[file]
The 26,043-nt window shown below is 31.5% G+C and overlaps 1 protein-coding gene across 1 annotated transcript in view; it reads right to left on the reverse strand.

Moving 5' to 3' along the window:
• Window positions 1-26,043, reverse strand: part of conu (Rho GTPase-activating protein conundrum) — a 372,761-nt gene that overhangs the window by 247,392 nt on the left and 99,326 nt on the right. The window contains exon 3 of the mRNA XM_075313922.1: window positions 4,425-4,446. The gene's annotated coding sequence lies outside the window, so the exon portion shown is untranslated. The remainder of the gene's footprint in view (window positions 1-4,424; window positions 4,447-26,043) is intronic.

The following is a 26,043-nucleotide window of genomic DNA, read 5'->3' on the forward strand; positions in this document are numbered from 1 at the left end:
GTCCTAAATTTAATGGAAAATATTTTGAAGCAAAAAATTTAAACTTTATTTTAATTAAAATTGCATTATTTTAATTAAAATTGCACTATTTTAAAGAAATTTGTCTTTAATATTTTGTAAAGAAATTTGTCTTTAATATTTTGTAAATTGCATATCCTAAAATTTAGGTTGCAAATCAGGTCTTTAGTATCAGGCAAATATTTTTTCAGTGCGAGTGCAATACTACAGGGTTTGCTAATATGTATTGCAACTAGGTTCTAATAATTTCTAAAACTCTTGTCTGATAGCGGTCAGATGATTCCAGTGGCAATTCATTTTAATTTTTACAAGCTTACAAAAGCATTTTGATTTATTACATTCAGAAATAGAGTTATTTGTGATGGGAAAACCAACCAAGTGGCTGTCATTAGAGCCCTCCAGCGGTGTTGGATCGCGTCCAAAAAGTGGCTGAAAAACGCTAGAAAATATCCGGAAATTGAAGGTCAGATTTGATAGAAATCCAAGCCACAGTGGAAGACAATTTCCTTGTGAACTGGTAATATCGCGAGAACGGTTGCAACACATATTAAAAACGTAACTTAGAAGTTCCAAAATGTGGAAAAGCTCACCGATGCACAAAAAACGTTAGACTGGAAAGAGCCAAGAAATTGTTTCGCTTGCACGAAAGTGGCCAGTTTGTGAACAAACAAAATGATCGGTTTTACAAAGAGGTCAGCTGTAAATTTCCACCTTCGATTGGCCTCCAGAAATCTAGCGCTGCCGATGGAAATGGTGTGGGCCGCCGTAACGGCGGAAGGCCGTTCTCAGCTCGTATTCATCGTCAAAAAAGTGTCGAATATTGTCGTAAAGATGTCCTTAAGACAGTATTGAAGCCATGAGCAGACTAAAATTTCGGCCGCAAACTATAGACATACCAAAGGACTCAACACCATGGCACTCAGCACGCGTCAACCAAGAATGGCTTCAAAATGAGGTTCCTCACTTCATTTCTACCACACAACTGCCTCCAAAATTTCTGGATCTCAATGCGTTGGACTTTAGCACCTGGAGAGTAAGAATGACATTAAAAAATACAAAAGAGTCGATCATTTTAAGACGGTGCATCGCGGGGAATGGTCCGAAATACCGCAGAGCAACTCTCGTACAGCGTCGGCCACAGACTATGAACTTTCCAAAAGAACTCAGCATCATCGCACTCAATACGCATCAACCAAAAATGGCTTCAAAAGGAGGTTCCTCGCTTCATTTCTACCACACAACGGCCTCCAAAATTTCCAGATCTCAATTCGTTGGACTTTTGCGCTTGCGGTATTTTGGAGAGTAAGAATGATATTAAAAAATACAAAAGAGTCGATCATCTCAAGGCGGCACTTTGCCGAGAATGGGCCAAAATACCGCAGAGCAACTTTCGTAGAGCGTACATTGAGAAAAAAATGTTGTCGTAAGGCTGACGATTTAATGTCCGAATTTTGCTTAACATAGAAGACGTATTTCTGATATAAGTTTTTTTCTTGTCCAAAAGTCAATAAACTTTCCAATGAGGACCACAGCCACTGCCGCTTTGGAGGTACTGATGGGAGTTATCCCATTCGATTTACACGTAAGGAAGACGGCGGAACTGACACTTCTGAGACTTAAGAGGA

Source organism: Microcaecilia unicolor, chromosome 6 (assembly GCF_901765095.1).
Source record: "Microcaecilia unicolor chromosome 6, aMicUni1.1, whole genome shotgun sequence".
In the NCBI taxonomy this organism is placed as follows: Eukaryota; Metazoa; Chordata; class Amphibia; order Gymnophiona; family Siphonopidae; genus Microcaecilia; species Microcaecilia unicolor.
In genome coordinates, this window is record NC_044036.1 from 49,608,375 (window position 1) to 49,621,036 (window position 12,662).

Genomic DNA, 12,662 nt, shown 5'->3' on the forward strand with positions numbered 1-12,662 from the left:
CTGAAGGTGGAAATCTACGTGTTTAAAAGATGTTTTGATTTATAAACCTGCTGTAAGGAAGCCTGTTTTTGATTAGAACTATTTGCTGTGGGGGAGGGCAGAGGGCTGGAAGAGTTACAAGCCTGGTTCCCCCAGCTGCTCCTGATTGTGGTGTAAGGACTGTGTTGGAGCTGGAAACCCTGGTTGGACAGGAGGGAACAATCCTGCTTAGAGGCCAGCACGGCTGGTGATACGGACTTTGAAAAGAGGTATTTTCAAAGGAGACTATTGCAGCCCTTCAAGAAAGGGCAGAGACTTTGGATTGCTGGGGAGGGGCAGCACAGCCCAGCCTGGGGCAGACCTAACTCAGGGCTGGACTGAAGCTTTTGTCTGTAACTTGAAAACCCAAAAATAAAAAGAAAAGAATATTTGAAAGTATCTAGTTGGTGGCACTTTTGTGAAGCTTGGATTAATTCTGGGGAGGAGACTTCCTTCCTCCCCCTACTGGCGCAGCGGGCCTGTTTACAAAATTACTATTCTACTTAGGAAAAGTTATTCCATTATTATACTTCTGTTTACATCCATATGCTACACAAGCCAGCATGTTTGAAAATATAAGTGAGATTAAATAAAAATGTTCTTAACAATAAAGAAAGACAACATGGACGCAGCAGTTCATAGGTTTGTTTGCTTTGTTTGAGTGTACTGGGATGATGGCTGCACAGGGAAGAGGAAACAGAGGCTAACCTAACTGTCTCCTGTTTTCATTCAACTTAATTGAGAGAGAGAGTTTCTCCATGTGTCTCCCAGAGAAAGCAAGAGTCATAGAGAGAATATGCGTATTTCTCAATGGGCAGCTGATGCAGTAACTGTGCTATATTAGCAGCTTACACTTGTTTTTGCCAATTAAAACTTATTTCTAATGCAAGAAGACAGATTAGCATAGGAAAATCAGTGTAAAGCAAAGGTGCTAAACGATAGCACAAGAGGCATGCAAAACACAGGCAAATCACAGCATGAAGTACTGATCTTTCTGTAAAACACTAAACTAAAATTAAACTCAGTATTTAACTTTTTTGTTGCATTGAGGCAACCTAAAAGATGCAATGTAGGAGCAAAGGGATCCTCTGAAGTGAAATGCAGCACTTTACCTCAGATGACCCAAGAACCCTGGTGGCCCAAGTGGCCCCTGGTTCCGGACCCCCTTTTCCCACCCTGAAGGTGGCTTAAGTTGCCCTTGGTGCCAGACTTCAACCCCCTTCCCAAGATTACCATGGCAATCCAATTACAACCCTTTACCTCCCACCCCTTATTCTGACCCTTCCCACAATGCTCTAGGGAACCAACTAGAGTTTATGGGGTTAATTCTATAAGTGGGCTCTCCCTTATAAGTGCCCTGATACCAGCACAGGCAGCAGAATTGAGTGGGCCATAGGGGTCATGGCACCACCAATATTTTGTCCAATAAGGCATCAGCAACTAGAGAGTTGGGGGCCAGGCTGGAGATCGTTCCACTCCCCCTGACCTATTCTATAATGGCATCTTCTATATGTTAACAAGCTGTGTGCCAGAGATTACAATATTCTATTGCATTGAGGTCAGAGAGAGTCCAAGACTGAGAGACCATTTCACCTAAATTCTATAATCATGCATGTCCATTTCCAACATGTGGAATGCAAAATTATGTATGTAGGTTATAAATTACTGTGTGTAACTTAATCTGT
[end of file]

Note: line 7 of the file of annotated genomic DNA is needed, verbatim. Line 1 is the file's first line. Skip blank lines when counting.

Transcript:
Source record: "Microcaecilia unicolor chromosome 6, aMicUni1.1, whole genome shotgun sequence".